Young Women in England and Wales are Being Failed in Five Key Areas, from Life Expectancy to Sexual Harassment

Girls dressed in St Trinian's fancy dress, Chichester, England, September 10, 2016. There is a stark geographical divide for girls’ prospects in England and Wales. Tristan Fewings/Getty

A report ranking the best and worst places to be a girl in England and Wales has exposed a "failure" to ensure that young women progress in five key areas.

The study, by the charity Plan International U.K., bases its findings on five indicators: child poverty, life expectancy, teenage pregnancy, GCSE results and numbers of 16-24-year-olds not in education, employment, or training (NEETs).

It is the first of its kind to assess solely the experiences of women and girls across every local authority in the two UK countries, revealing a stark geographical divide for girls' prospects, with inner-city areas performing worst and the southeast performing the best.

In the bottom five just above Middlesbrough are Blackpool, Manchester, Nottingham and Liverpool. Following Waverley in the top five are Rushcliffe in Nottinghamshire, Chiltern in Buckinghamshire, Mole Valley, and Epsom and Ewell, both in Surrey.

But behind the report, authors are stressing that girls across the U.K. are being "failed" and urged the government to take "urgent action."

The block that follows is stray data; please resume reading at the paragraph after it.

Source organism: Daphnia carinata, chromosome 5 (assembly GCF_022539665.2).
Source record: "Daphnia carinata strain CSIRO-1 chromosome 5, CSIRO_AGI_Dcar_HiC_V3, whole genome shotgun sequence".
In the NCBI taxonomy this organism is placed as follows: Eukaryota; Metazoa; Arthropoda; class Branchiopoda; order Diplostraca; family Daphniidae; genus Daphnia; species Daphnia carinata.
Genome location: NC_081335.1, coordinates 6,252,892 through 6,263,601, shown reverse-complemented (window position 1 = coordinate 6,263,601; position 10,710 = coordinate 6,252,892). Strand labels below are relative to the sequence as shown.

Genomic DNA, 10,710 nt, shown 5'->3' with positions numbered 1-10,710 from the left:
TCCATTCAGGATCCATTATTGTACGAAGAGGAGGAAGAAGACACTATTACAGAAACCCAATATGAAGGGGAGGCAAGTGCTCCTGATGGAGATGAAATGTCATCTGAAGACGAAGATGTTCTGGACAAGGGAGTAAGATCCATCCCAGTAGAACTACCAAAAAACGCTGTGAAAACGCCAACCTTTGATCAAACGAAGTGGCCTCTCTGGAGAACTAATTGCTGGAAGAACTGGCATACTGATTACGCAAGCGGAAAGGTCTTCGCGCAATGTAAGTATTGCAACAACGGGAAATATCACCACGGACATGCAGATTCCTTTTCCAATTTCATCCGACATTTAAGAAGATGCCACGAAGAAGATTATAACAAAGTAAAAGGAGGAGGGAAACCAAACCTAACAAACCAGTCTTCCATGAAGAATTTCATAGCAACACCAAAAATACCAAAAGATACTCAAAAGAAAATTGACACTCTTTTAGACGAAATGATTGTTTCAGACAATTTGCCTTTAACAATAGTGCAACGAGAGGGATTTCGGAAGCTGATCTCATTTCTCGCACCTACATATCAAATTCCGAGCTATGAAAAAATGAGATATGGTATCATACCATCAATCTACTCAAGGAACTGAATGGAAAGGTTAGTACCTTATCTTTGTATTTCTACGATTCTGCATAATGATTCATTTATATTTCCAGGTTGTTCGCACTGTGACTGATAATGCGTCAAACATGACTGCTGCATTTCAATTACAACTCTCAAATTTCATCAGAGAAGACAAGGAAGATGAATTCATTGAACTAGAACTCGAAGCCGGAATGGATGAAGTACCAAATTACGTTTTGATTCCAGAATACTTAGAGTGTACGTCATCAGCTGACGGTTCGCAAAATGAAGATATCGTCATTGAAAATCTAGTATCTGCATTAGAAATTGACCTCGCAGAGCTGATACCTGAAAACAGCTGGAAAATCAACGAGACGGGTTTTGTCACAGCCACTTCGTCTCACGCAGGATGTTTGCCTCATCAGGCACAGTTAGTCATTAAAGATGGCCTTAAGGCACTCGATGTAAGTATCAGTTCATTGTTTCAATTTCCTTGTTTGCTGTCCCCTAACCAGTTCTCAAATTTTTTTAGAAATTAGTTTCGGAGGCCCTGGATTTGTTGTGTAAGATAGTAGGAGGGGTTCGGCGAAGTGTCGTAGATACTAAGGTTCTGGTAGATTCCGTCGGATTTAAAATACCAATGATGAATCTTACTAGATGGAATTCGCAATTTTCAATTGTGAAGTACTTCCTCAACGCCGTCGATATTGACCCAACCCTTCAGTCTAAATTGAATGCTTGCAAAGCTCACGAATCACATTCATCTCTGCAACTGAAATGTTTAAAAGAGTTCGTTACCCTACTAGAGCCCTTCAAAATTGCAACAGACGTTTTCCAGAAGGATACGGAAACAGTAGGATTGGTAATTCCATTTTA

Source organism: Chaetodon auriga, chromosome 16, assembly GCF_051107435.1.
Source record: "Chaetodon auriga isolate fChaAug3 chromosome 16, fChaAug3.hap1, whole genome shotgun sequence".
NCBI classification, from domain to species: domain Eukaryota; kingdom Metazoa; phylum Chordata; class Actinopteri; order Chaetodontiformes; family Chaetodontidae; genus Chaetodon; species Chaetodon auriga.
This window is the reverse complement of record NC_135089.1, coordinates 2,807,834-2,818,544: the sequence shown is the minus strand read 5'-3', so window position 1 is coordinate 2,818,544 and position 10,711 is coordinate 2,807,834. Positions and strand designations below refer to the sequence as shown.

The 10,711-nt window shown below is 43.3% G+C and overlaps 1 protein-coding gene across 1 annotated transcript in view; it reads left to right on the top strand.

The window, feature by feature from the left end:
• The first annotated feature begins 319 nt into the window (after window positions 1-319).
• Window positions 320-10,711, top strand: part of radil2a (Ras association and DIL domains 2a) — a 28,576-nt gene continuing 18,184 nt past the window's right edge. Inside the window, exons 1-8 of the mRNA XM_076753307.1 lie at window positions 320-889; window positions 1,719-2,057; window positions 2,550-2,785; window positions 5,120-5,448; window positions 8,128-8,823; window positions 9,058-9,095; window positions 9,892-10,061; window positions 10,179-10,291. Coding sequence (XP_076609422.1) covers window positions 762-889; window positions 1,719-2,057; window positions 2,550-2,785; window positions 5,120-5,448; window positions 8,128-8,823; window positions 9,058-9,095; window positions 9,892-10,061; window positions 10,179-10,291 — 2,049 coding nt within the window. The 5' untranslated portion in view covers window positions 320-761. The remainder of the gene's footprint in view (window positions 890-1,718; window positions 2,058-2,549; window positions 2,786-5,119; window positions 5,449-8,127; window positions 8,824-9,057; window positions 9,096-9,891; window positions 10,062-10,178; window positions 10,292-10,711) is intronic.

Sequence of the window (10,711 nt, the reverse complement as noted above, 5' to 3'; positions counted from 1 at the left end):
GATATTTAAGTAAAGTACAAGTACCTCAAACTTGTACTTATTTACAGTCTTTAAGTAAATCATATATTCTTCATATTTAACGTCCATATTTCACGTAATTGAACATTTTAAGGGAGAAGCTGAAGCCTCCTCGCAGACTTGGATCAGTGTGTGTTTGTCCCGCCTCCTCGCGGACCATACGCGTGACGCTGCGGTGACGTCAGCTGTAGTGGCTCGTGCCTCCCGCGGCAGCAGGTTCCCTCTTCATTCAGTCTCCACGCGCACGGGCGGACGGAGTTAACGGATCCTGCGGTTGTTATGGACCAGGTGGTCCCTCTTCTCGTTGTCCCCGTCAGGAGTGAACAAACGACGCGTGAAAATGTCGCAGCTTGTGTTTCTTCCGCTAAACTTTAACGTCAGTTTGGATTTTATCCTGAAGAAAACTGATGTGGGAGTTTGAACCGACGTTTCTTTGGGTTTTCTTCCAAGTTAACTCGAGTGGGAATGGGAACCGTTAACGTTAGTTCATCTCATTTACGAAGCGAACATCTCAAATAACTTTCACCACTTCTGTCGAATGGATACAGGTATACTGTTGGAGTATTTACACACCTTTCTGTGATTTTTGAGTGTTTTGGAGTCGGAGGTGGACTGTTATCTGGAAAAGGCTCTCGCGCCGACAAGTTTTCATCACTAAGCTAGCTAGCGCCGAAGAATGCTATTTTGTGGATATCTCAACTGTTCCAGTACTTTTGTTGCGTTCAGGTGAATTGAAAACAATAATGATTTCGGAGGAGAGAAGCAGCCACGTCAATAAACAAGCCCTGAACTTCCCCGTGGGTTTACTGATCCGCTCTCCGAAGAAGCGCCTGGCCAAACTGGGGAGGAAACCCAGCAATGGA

Girls are facing sexual harassment on a sometimes-daily basis, while the pressure to have a perfect body and the growing problem of cyberbullying are piling additional burdens on to them, the report found.

Lucy Russell, U.K. girls' rights campaigner for Plan and co-author of the report, said: "Our overall conclusion is the U.K. is failing girls and what needs to happen is urgent action to address this.

"We heard very strongly from girls that they were facing harassment every day, that meant they were facing harassment in schools, they were getting name-calling, unwanted sexual touching, groping. They also told us that they don't feel safe online and that they are scared when they walk to and from school.

"We also heard that girls feel very, very concerned about their body image and about the messages they are getting from social media and magazines, translating to a very serious extent into mental-health issues.

"Our conclusion is that despite being one of the most developed countries on Earth, there are too many girls in the U.K. who aren't enjoying their rights."

The charity is calling for girls' committees to be set up, mandatory sex and relationship education, and greater cross-departmental government working to address the problems.